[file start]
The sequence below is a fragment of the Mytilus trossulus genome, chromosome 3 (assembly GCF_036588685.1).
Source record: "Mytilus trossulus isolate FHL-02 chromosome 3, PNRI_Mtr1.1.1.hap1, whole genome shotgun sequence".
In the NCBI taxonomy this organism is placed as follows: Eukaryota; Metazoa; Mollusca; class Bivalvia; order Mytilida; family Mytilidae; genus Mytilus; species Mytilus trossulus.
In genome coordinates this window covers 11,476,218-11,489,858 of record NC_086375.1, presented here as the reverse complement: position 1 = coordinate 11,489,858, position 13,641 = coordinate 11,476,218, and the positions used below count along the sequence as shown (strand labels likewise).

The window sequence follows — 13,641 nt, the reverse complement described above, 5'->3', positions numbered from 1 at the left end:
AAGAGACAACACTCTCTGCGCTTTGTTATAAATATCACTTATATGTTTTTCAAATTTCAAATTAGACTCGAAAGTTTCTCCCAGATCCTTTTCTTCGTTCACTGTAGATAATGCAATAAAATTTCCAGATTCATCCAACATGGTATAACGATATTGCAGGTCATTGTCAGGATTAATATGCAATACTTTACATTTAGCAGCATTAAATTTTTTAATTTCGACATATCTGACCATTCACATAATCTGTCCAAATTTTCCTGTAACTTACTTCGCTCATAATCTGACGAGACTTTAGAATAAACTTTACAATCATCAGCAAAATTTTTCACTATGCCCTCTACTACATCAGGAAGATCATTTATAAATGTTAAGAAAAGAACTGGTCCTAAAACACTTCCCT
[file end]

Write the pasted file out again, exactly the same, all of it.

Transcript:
The sequence below is a fragment of the Mytilus trossulus genome, chromosome 3 (assembly GCF_036588685.1).
Source record: "Mytilus trossulus isolate FHL-02 chromosome 3, PNRI_Mtr1.1.1.hap1, whole genome shotgun sequence".
In the NCBI taxonomy this organism is placed as follows: Eukaryota; Metazoa; Mollusca; class Bivalvia; order Mytilida; family Mytilidae; genus Mytilus; species Mytilus trossulus.
In genome coordinates this window covers 11,476,218-11,489,858 of record NC_086375.1, presented here as the reverse complement: position 1 = coordinate 11,489,858, position 13,641 = coordinate 11,476,218, and the positions used below count along the sequence as shown (strand labels likewise).

The window sequence follows — 13,641 nt, the reverse complement described above, 5'->3', positions numbered from 1 at the left end:
AAGAGACAACACTCTCTGCGCTTTGTTATAAATATCACTTATATGTTTTTCAAATTTCAAATTAGACTCGAAAGTTTCTCCCAGATCCTTTTCTTCGTTCACTGTAGATAATGCAATAAAATTTCCAGATTCATCCAACATGGTATAACGATATTGCAGGTCATTGTCAGGATTAATATGCAATACTTTACATTTAGCAGCATTAAATTTTTTAATTTCGACATATCTGACCATTCACATAATCTGTCCAAATTTTCCTGTAACTTACTTCGCTCATAATCTGACGAGACTTTAGAATAAACTTTACAATCATCAGCAAAATTTTTCACTATGCCCTCTACTACATCAGGAAGATCATTTATAAATGTTAAGAAAAGAACTGGTCCTAAAACACTTCCCT